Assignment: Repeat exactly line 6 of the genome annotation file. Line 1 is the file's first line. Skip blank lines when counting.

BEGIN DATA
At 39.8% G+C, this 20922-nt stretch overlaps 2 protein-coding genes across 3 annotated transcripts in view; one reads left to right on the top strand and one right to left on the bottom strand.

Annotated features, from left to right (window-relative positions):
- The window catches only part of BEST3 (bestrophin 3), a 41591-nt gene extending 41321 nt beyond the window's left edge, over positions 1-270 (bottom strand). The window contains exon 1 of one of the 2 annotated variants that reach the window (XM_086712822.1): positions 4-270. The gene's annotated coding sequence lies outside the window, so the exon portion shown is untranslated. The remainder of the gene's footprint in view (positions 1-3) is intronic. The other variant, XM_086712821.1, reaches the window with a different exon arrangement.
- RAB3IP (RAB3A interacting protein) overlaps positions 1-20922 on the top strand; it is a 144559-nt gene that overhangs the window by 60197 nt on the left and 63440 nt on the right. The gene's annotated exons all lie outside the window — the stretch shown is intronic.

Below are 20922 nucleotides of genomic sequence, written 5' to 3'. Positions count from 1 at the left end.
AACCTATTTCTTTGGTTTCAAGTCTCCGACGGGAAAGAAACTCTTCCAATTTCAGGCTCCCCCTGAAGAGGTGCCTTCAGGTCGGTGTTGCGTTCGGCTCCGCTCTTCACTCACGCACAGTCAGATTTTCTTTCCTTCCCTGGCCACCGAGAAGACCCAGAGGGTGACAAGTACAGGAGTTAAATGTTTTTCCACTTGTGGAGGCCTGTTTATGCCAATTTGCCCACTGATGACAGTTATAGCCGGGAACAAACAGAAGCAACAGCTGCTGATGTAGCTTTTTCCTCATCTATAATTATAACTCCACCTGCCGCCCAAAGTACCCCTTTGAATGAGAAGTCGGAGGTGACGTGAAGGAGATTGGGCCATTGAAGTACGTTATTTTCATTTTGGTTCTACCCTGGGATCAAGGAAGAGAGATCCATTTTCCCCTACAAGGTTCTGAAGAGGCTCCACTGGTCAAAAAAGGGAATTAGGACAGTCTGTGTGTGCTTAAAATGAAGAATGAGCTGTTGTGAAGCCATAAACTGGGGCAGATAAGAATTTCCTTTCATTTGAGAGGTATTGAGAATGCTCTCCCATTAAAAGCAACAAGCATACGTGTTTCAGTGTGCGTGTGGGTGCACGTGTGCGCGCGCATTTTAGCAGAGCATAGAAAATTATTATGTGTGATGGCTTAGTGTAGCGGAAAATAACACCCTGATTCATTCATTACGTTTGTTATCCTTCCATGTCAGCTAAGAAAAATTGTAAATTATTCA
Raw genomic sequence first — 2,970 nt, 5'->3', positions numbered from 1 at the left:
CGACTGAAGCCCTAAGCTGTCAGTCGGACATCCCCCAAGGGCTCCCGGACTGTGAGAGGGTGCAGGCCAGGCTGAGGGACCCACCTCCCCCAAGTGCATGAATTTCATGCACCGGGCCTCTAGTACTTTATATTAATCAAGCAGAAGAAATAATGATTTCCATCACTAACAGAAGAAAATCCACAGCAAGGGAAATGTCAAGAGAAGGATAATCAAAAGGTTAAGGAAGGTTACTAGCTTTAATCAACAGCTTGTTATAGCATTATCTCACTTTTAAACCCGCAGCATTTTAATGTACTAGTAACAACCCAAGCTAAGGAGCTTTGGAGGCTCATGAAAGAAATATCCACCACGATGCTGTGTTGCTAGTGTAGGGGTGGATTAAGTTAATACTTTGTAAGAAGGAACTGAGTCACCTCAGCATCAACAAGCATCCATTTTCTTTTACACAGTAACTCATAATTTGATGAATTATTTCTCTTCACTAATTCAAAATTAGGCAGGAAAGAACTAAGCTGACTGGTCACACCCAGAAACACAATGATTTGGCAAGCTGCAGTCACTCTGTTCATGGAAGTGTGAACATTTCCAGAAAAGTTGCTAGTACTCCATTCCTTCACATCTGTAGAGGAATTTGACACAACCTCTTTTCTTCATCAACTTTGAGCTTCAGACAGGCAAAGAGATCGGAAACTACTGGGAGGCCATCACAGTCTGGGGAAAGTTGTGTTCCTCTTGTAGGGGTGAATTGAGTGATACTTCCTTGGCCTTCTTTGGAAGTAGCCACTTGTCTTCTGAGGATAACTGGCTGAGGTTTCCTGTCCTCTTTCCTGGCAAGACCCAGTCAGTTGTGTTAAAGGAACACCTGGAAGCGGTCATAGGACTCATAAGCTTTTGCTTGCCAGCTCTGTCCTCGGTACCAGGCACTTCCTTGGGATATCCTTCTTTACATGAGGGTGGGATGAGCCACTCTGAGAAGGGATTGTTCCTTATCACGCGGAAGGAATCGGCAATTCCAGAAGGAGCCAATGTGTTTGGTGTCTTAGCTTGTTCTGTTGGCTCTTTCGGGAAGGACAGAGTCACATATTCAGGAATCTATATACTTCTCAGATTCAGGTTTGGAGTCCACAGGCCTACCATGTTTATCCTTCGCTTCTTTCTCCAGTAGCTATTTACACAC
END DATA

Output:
AACCTATTTCTTTGGTTTCAAGTCTCCGACGGGAAAGAAACTCTTCCAATTTCAGGCTCCCCCTGAAGAGGTGCCTTCAGGTCGGTGTTGCGTTCGGCTCCGCTCTTCACTCACGCACAGTCAGATTTTCTTTCCTTCCCTGGCCACCGAGAAGACCCAGAGGGTGACAAGTACAGGAGTTAAATGTTTTTCCACTTGTGGAGGCCTGTTTATGCCAATTTGCCCACTGATGACAGTTATAGCCGGGAACAAACAGAAGCAACAGCTGCTGATGTAGCTTTTTCCTCATCTATAATTATAACTCCACCTGCCGCCCAAAGTACCCCTTTGAATGAGAAGTCGGAGGTGACGTGAAGGAGATTGGGCCATTGAAGTACGTTATTTTCATTTTGGTTCTACCCTGGGATCAAGGAAGAGAGATCCATTTTCCCCTACAAGGTTCTGAAGAGGCTCCACTGGTCAAAAAAGGGAATTAGGACAGTCTGTGTGTGCTTAAAATGAAGAATGAGCTGTTGTGAAGCCATAAACTGGGGCAGATAAGAATTTCCTTTCATTTGAGAGGTATTGAGAATGCTCTCCCATTAAAAGCAACAAGCATACGTGTTTCAGTGTGCGTGTGGGTGCACGTGTGCGCGCGCATTTTAGCAGAGCATAGAAAATTATTATGTGTGATGGCTTAGTGTAGCGGAAAATAACACCCTGATTCATTCATTACGTTTGTTATCCTTCCATGTCAGCTAAGAAAAATTGTAAATTATTCA